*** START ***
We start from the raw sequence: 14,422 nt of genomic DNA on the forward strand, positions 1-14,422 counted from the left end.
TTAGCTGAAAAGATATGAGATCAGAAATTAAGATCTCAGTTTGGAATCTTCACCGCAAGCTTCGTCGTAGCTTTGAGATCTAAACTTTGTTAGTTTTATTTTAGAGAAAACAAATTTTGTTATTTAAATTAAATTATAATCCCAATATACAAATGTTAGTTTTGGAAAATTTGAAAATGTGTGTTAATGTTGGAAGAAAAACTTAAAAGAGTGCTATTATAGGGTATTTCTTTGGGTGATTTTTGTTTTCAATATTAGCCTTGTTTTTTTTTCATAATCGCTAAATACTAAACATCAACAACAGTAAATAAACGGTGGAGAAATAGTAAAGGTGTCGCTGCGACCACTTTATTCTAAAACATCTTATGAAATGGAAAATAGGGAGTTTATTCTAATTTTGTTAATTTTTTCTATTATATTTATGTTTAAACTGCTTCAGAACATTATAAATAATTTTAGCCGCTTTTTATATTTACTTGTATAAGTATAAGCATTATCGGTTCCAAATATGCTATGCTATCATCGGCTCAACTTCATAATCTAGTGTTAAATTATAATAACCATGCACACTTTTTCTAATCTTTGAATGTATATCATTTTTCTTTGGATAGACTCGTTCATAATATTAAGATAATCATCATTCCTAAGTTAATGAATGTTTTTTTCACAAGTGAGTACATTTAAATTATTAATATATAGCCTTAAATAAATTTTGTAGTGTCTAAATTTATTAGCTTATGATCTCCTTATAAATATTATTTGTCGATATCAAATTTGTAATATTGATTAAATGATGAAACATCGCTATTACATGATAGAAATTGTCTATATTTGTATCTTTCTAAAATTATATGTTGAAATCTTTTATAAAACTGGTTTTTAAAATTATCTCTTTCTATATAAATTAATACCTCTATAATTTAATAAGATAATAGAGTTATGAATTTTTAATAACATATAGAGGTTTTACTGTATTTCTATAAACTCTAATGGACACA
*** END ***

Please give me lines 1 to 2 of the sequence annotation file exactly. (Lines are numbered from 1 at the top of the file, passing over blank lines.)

We start from the raw sequence: 14,422 nt of genomic DNA on the forward strand, positions 1-14,422 counted from the left end.
TTAGCTGAAAAGATATGAGATCAGAAATTAAGATCTCAGTTTGGAATCTTCACCGCAAGCTTCGTCGTAGCTTTGAGATCTAAACTTTGTTAGTTTTATTTTAGAGAAAACAAATTTTGTTATTTAAATTAAATTATAATCCCAATATACAAATGTTAGTTTTGGAAAATTTGAAAATGTGTGTTAATGTTGGAAGAAAAACTTAAAAGAGTGCTATTATAGGGTATTTCTTTGGGTGATTTTTGTTTTCAATATTAGCCTTGTTTTTTTTTCATAATCGCTAAATACTAAACATCAACAACAGTAAATAAACGGTGGAGAAATAGTAAAGGTGTCGCTGCGACCACTTTATTCTAAAACATCTTATGAAATGGAAAATAGGGAGTTTATTCTAATTTTGTTAATTTTTTCTATTATATTTATGTTTAAACTGCTTCAGAACATTATAAATAATTTTAGCCGCTTTTTATATTTACTTGTATAAGTATAAGCATTATCGGTTCCAAATATGCTATGCTATCATCGGCTCAACTTCATAATCTAGTGTTAAATTATAATAACCATGCACACTTTTTCTAATCTTTGAATGTATATCATTTTTCTTTGGATAGACTCGTTCATAATATTAAGATAATCATCATTCCTAAGTTAATGAATGTTTTTTTCACAAGTGAGTACATTTAAATTATTAATATATAGCCTTAAATAAATTTTGTAGTGTCTAAATTTATTAGCTTATGATCTCCTTATAAATATTATTTGTCGATATCAAATTTGTAATATTGATTAAATGATGAAACATCGCTATTACATGATAGAAATTGTCTATATTTGTATCTTTCTAAAATTATATGTTGAAATCTTTTATAAAACTGGTTTTTAAAATTATCTCTTTCTATATAAATTAATACCTCTATAATTTAATAAGATAATAGAGTTATGAATTTTTAATAACATATAGAGGTTTTACTGTATTTCTATAAACTCTAATGGACACA